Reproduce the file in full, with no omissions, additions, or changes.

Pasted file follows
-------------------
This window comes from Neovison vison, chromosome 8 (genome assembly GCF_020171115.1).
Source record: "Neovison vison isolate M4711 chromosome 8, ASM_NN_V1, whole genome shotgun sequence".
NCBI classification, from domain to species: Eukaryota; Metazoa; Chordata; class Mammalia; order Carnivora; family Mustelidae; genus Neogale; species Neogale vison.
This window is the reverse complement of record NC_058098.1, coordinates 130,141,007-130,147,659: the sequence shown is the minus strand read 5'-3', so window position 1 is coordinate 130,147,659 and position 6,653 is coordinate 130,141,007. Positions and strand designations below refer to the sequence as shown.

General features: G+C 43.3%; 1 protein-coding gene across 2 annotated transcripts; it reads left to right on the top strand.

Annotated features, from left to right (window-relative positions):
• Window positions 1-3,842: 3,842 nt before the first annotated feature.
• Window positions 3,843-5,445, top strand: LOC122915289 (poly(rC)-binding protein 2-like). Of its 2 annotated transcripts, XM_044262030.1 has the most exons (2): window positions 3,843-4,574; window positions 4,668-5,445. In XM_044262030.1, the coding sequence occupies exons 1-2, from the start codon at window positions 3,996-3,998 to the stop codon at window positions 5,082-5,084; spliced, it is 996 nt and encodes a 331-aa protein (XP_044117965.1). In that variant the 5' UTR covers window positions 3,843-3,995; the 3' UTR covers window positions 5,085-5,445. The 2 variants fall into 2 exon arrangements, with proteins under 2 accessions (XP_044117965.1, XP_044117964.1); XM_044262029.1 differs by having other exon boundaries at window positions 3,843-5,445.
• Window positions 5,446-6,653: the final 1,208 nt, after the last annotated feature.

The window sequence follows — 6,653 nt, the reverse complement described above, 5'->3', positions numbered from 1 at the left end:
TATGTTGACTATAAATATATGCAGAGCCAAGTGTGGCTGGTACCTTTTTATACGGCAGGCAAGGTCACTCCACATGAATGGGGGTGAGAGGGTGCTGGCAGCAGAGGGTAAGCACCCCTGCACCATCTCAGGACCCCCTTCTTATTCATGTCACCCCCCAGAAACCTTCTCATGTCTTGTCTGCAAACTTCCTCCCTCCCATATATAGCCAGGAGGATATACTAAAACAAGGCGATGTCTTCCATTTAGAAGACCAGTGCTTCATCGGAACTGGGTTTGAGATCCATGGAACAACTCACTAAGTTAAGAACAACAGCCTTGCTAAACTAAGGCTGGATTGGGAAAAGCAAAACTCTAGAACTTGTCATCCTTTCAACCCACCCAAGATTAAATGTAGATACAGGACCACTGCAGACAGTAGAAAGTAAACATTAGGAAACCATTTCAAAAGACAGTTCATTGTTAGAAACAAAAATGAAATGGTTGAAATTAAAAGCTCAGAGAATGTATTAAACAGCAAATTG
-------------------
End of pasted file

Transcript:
This window comes from Neovison vison, chromosome 8 (genome assembly GCF_020171115.1).
Source record: "Neovison vison isolate M4711 chromosome 8, ASM_NN_V1, whole genome shotgun sequence".
NCBI classification, from domain to species: Eukaryota; Metazoa; Chordata; class Mammalia; order Carnivora; family Mustelidae; genus Neogale; species Neogale vison.
This window is the reverse complement of record NC_058098.1, coordinates 130,141,007-130,147,659: the sequence shown is the minus strand read 5'-3', so window position 1 is coordinate 130,147,659 and position 6,653 is coordinate 130,141,007. Positions and strand designations below refer to the sequence as shown.

General features: G+C 43.3%; 1 protein-coding gene across 2 annotated transcripts; it reads left to right on the top strand.

Annotated features, from left to right (window-relative positions):
• Window positions 1-3,842: 3,842 nt before the first annotated feature.
• Window positions 3,843-5,445, top strand: LOC122915289 (poly(rC)-binding protein 2-like). Of its 2 annotated transcripts, XM_044262030.1 has the most exons (2): window positions 3,843-4,574; window positions 4,668-5,445. In XM_044262030.1, the coding sequence occupies exons 1-2, from the start codon at window positions 3,996-3,998 to the stop codon at window positions 5,082-5,084; spliced, it is 996 nt and encodes a 331-aa protein (XP_044117965.1). In that variant the 5' UTR covers window positions 3,843-3,995; the 3' UTR covers window positions 5,085-5,445. The 2 variants fall into 2 exon arrangements, with proteins under 2 accessions (XP_044117965.1, XP_044117964.1); XM_044262029.1 differs by having other exon boundaries at window positions 3,843-5,445.
• Window positions 5,446-6,653: the final 1,208 nt, after the last annotated feature.

The window sequence follows — 6,653 nt, the reverse complement described above, 5'->3', positions numbered from 1 at the left end:
TATGTTGACTATAAATATATGCAGAGCCAAGTGTGGCTGGTACCTTTTTATACGGCAGGCAAGGTCACTCCACATGAATGGGGGTGAGAGGGTGCTGGCAGCAGAGGGTAAGCACCCCTGCACCATCTCAGGACCCCCTTCTTATTCATGTCACCCCCCAGAAACCTTCTCATGTCTTGTCTGCAAACTTCCTCCCTCCCATATATAGCCAGGAGGATATACTAAAACAAGGCGATGTCTTCCATTTAGAAGACCAGTGCTTCATCGGAACTGGGTTTGAGATCCATGGAACAACTCACTAAGTTAAGAACAACAGCCTTGCTAAACTAAGGCTGGATTGGGAAAAGCAAAACTCTAGAACTTGTCATCCTTTCAACCCACCCAAGATTAAATGTAGATACAGGACCACTGCAGACAGTAGAAAGTAAACATTAGGAAACCATTTCAAAAGACAGTTCATTGTTAGAAACAAAAATGAAATGGTTGAAATTAAAAGCTCAGAGAATGTATTAAACAGCAAATTG